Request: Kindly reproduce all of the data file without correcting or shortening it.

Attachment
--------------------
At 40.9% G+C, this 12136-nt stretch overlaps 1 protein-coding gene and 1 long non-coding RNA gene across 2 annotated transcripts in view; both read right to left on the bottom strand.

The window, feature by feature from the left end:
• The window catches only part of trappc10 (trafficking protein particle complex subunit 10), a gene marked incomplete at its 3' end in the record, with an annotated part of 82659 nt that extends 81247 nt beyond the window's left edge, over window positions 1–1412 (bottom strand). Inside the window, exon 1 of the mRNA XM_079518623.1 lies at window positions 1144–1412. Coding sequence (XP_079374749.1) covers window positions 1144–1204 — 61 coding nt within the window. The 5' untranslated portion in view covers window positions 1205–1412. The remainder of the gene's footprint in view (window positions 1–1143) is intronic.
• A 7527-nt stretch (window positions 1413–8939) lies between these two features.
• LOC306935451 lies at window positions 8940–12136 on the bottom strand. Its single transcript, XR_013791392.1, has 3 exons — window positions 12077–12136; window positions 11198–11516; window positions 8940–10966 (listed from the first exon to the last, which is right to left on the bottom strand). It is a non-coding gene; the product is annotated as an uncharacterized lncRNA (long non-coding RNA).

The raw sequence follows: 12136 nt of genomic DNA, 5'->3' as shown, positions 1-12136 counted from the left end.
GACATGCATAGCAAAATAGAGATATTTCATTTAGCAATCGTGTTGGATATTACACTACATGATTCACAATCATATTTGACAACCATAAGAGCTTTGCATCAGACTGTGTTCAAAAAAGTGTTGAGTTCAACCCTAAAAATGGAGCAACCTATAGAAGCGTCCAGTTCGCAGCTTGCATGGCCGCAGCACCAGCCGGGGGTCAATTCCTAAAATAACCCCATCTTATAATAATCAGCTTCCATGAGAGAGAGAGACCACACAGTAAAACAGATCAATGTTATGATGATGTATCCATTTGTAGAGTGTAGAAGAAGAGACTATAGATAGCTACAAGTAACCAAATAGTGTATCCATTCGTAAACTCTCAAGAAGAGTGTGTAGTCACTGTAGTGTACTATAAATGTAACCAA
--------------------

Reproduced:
At 40.9% G+C, this 12136-nt stretch overlaps 1 protein-coding gene and 1 long non-coding RNA gene across 2 annotated transcripts in view; both read right to left on the bottom strand.

The window, feature by feature from the left end:
• The window catches only part of trappc10 (trafficking protein particle complex subunit 10), a gene marked incomplete at its 3' end in the record, with an annotated part of 82659 nt that extends 81247 nt beyond the window's left edge, over window positions 1–1412 (bottom strand). Inside the window, exon 1 of the mRNA XM_079518623.1 lies at window positions 1144–1412. Coding sequence (XP_079374749.1) covers window positions 1144–1204 — 61 coding nt within the window. The 5' untranslated portion in view covers window positions 1205–1412. The remainder of the gene's footprint in view (window positions 1–1143) is intronic.
• A 7527-nt stretch (window positions 1413–8939) lies between these two features.
• LOC306935451 lies at window positions 8940–12136 on the bottom strand. Its single transcript, XR_013791392.1, has 3 exons — window positions 12077–12136; window positions 11198–11516; window positions 8940–10966 (listed from the first exon to the last, which is right to left on the bottom strand). It is a non-coding gene; the product is annotated as an uncharacterized lncRNA (long non-coding RNA).

The raw sequence follows: 12136 nt of genomic DNA, 5'->3' as shown, positions 1-12136 counted from the left end.
GACATGCATAGCAAAATAGAGATATTTCATTTAGCAATCGTGTTGGATATTACACTACATGATTCACAATCATATTTGACAACCATAAGAGCTTTGCATCAGACTGTGTTCAAAAAAGTGTTGAGTTCAACCCTAAAAATGGAGCAACCTATAGAAGCGTCCAGTTCGCAGCTTGCATGGCCGCAGCACCAGCCGGGGGTCAATTCCTAAAATAACCCCATCTTATAATAATCAGCTTCCATGAGAGAGAGAGACCACACAGTAAAACAGATCAATGTTATGATGATGTATCCATTTGTAGAGTGTAGAAGAAGAGACTATAGATAGCTACAAGTAACCAAATAGTGTATCCATTCGTAAACTCTCAAGAAGAGTGTGTAGTCACTGTAGTGTACTATAAATGTAACCAA